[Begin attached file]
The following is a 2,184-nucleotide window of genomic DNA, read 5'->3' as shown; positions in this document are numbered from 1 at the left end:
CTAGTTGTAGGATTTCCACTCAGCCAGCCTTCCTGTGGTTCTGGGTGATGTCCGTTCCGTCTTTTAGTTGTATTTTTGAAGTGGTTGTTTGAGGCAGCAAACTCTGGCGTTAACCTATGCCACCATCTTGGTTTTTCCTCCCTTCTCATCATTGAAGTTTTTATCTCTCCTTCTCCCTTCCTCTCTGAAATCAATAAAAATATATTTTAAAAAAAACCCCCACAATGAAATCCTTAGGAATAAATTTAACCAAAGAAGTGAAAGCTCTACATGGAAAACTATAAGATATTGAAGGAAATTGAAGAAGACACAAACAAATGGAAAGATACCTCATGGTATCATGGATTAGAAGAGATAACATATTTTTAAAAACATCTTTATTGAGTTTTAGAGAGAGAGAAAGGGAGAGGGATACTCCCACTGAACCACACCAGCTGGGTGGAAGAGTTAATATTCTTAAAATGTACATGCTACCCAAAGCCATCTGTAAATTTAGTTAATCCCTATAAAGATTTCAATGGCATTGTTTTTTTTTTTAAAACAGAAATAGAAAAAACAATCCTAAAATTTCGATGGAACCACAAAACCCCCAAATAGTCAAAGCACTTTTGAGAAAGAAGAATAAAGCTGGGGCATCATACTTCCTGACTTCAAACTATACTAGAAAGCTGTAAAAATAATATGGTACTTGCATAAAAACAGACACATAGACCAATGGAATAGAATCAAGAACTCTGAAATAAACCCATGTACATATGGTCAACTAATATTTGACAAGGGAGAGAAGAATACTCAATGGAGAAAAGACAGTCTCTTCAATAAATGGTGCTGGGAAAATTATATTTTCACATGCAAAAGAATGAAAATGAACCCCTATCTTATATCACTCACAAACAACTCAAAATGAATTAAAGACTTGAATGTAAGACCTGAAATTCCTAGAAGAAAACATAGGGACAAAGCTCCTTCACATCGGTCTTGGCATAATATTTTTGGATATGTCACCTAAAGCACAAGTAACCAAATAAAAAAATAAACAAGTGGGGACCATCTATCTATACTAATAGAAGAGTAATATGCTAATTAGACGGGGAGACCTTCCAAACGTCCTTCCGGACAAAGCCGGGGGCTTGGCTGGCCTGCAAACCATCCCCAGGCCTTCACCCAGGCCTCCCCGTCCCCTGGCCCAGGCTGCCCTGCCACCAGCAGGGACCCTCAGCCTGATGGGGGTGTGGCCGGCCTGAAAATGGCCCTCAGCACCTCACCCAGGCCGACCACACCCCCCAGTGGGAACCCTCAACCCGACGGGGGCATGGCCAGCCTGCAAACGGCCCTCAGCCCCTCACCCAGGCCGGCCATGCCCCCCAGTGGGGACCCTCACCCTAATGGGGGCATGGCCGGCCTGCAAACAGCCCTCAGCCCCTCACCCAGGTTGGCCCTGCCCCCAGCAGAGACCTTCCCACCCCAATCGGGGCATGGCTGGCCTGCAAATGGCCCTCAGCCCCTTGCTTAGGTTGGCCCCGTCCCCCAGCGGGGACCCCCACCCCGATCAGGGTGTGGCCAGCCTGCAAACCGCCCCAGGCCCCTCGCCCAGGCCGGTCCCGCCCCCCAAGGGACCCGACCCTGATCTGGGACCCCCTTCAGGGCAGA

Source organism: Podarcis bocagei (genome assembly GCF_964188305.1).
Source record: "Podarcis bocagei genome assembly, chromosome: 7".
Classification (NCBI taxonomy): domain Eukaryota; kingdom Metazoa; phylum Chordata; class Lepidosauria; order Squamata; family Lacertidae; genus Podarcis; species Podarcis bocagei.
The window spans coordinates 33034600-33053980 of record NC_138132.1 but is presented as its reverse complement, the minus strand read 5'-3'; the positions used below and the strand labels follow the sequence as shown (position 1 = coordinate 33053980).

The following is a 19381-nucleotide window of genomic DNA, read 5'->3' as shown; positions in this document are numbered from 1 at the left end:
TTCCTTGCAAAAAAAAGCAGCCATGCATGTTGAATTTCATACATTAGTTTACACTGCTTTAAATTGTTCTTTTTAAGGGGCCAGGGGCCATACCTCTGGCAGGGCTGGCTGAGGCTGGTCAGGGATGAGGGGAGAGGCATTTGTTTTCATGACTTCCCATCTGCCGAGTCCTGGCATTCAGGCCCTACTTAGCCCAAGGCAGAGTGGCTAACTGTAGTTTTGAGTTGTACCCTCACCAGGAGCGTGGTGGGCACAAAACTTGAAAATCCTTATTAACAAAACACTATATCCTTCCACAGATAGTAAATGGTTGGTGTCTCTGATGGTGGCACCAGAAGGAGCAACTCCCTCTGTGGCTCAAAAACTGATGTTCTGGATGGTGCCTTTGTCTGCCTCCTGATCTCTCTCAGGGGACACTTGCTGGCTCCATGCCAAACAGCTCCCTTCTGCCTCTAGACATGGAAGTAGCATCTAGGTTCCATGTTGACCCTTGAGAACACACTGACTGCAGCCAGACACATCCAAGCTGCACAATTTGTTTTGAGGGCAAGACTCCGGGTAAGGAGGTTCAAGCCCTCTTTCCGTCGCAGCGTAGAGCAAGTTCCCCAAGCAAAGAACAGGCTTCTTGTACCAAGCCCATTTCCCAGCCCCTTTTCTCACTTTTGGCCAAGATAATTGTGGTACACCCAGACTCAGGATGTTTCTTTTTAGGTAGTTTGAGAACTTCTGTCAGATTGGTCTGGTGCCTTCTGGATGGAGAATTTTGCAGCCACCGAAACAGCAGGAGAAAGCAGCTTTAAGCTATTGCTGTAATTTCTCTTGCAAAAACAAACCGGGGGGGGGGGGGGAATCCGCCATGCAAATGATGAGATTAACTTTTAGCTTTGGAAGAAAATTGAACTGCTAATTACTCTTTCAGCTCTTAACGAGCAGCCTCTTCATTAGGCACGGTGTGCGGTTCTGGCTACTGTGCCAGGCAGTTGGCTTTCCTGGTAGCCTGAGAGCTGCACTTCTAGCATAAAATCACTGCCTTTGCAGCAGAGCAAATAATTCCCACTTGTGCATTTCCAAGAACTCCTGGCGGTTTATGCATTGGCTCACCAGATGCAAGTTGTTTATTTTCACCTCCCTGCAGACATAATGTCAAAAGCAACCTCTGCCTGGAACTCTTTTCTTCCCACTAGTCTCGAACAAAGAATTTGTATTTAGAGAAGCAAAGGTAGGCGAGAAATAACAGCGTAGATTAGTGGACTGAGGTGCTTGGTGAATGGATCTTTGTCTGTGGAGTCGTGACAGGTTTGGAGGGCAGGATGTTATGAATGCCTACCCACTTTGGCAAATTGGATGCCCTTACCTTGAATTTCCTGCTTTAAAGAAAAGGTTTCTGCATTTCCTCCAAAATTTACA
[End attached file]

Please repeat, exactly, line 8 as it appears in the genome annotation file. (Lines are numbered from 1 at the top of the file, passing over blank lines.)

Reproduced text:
TTCCTTGCAAAAAAAAGCAGCCATGCATGTTGAATTTCATACATTAGTTTACACTGCTTTAAATTGTTCTTTTTAAGGGGCCAGGGGCCATACCTCTGGCAGGGCTGGCTGAGGCTGGTCAGGGATGAGGGGAGAGGCATTTGTTTTCATGACTTCCCATCTGCCGAGTCCTGGCATTCAGGCCCTACTTAGCCCAAGGCAGAGTGGCTAACTGTAGTTTTGAGTTGTACCCTCACCAGGAGCGTGGTGGGCACAAAACTTGAAAATCCTTATTAACAAAACACTATATCCTTCCACAGATAGTAAATGGTTGGTGTCTCTGATGGTGGCACCAGAAGGAGCAACTCCCTCTGTGGCTCAAAAACTGATGTTCTGGATGGTGCCTTTGTCTGCCTCCTGATCTCTCTCAGGGGACACTTGCTGGCTCCATGCCAAACAGCTCCCTTCTGCCTCTAGACATGGAAGTAGCATCTAGGTTCCATGTTGACCCTTGAGAACACACTGACTGCAGCCAGACACATCCAAGCTGCACAATTTGTTTTGAGGGCAAGACTCCGGGTAAGGAGGTTCAAGCCCTCTTTCCGTCGCAGCGTAGAGCAAGTTCCCCAAGCAAAGAACAGGCTTCTTGTACCAAGCCCATTTCCCAGCCCCTTTTCTCACTTTTGGCCAAGATAATTGTGGTACACCCAGACTCAGGATGTTTCTTTTTAGGTAGTTTGAGAACTTCTGTCAGATTGGTCTGGTGCCTTCTGGATGGAGAATTTTGCAGCCACCGAAACAGCAGGAGAAAGCAGCTTTAAGCTATTGCTGTAATTTCTCTTGCAAAAACAAACCGGGGGGGGGGGGGGAATCCGCCATGCAAATGATGAGATTAACTTTTAGCTTTGGAAGAAAATTGAACTGCTAATTACTCTTTCAGCTCTTAACGAGCAGCCTCTTCATTAGGCACGGTGTGCGGTTCTGGCTACTGTGCCAGGCAGTTGGCTTTCCTGGTAGCCTGAGAGCTGCACTTCTAGCATAAAATCACTGCCTTTGCAGCAGAGCAAATAATTCCCACTTGTGCATTTCCAAGAACTCCTGGCGGTTTATGCATTGGCTCACCAGATGCAAGTTGTTTATTTTCACCTCCCTGCAGACATAATGTCAAAAGCAACCTCTGCCTGGAACTCTTTTCTTCCCACTAGTCTCGAACAAAGAATTTGTATTTAGAGAAGCAAAGGTAGGCGAGAAATAACAGCGTAGATTAGTGGACTGAGGTGCTTGGTGAATGGATCTTTGTCTGTGGAGTCGTGACAGGTTTGGAGGGCAGGATGTTATGAATGCCTACCCACTTTGGCAAATTGGATGCCCTTACCTTGAATTTCCTGCTTTAAAGAAAAGGTTTCTGCATTTCCTCCAAAATTTACA